As usual, you have to start this with the old baseball caveat that “there is no such thing as a bad minor league deal.” When it comes to these deals, it’s all being done with an idea of figuring out just how much upside there is with the player in question and the Braves have decided to see just how much power Jose Bautista has left in that bat of his.
It should be abundantly clear why Bautista ended up having to wait until mid-April to latch on with a team and on a minor league deal, at that. He had a down year in 2016 when his slash line took a considerable dip from what the Blue Jays were used to seeing from him and then in 2017, those same numbers dipped down to levels that we haven’t seen from him since he was flailing away with the Pirates in the mid-2000s. Despite still managing to hit 23 home runs, he was a below-average hitter and it seemed like his time was finally up in the bigs.
That’s clearly what this signing is all about, though — it’s his bat (and his connection to current Braves GM Alex Anthopoulos) that has the Braves not only willing to bring him in, but willing to bring him in as a third baseman. Bautista has never really been a plus defender in his career and it would be hard to imagine that he’ll magically develop into one, especially at a position that he hasn’t played consistently since 2007. It’s an especially weird decision when you consider how much of a focus that AA has put on defense since his his arrival.
With that being said, the front office must figure that the potential power that Jose Bautista could bring to the lineup (if all goes well) would be enough to override what would surely be some shoddy defense from the 37-year-old over at third base. Even though Ryan Flaherty has gotten off to a great start offensively, that bubble is very likely going to burst at some point and the Braves are clearly getting ready for it. There’s no way that you can sustain a BABIP in the .400 range (unless you’re 2013 Chris Johnson) and when that number eventually comes down, an Isolated Power number below .100 will start to stick out like a sore thumb. Flaherty’s contributions have been lovely but it’s clear that this is not going to last.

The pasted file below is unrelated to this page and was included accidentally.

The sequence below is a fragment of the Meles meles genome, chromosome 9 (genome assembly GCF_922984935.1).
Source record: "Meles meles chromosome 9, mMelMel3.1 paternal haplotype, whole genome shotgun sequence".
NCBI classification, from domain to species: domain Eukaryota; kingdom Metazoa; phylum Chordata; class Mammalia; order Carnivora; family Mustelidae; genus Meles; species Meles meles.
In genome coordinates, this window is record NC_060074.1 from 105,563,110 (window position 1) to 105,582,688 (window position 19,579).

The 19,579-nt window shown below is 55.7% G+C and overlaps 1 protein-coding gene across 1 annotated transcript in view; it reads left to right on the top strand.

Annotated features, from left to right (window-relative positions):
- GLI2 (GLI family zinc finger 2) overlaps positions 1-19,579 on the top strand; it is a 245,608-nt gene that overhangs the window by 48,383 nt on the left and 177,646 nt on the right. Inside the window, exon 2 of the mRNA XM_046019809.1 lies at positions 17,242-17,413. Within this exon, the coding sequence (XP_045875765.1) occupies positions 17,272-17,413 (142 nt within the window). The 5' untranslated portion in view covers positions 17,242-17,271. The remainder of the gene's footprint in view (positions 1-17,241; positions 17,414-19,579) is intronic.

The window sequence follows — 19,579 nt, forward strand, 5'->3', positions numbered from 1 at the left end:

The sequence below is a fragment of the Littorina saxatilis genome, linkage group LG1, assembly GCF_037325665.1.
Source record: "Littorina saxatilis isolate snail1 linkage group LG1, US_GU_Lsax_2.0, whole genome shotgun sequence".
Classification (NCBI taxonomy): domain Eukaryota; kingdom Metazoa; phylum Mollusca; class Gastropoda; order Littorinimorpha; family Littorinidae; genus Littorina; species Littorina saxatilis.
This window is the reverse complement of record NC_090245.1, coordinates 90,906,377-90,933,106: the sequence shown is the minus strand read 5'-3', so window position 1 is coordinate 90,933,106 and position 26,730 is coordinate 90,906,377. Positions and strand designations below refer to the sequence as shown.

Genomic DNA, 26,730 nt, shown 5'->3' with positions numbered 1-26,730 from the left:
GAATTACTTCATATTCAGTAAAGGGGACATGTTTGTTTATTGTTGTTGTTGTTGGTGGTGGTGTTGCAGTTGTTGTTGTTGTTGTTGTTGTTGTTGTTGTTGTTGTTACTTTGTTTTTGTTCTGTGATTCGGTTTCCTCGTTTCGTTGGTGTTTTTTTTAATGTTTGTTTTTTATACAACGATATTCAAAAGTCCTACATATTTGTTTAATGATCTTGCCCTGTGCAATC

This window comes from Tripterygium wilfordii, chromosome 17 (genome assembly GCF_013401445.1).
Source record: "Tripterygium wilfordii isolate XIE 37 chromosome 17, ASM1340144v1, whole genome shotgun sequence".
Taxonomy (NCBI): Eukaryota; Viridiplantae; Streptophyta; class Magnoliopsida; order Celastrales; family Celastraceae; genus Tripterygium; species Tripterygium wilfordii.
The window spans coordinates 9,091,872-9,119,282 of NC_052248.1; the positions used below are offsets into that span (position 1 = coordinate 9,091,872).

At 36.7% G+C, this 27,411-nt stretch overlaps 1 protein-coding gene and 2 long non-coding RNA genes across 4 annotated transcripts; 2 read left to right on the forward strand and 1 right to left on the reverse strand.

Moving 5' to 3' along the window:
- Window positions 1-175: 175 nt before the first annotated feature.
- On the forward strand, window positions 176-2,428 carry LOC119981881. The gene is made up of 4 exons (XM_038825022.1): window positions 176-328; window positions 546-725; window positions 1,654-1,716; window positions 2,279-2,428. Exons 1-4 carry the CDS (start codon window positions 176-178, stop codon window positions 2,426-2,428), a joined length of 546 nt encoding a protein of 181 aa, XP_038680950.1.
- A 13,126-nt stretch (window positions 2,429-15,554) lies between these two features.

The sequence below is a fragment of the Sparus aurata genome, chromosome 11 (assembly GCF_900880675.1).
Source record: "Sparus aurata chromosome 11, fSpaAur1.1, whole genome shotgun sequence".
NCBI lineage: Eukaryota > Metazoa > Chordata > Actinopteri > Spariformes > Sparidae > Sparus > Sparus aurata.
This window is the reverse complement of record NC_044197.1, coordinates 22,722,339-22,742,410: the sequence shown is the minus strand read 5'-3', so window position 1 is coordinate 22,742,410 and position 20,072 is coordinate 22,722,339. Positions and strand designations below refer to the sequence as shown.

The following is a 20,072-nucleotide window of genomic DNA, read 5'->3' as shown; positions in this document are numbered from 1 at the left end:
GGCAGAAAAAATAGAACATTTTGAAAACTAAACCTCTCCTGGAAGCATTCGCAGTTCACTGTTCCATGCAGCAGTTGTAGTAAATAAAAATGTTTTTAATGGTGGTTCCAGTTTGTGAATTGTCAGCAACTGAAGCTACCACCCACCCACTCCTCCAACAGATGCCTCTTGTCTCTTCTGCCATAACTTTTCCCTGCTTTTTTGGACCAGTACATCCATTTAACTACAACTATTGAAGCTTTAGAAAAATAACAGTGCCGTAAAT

Meanwhile, this also explains why the Braves have been so patient with Johan Camargo. The presumptive starter at third base this season has been healthy for a while now, but the Braves have elected to keep him in Gwinnett wearing that super-bright shade of green. If they aren’t going to rush Ronald Acuña Jr. to the bigs (though he appears to be gearing up for a call-up soon) then they surely aren’t going to rush to give Camargo his return stint as well. Plus, while Camargo isn’t nearly as light of a hitter as Flaherty is, Camargo still doesn’t profile as a type of guy who would be a major threat to clear the bases in the middle of the lineup.
If Jose Bautista can find some of the production that Blue Jays fans got used to during the early stages of this decade, then he would end up being worth every penny of the $1 million that he will make should he make it to the bigs. Even with the good offensive start that the Braves have gotten off to, this is a team that has resorted to batting Nick Markakis as a cleanup hitter. Granted, if Bautista can no longer hit major league pitching then he may not be that much of an upgrade over Markakis in that spot but if he stilll has something left then I would absolutely prefer to see Joey Bats in the four-spot over Markakis.
Still, there are a whole lot of “if’s” surrounding Jose Bautista at this point in his career. If he can still hit, he’ll be net-positive to the team. If he can manage to not be a complete horror show at third base, then he’ll serve as a bridge to the eventual call-up of Austin Riley.
The most important “if” here is that if he doesn’t have it and ended up flaming out in the minors, then this doesn’t hurt the Braves at all since it’s a minor league deal. They can just continue on with Camargo and/or Flaherty playing third base and make do with that until Riley comes up.
The second-most important “if” is that if Bautista does indeed make it and he flips the bat in a manner that is anywhere near what he did on that fateful night in Toronto against the Rangers, then I will ascend into the Beyond Realm while riding the wave of anger from people who are opposed to flipping the bat for some strange reason. I need this in my life and even though there’s a small chance of it happening, I still need it.
Plus, we already have a preview of that experience — I’d imagine that the Braves won’t mind a bat flip or two this time around.
So basically, like Scott said in this post, it’s a no-risk deal that could be really fun if it works out. If it doesn’t, then it won’t hurt too much and we’ll just have memories of Ryan Howard and James Loney to look back on. It’s definitely a move that has plenty of intrigue surrounding it and it continues to add to what has already been an exciting start to the 2018 season for the Braves.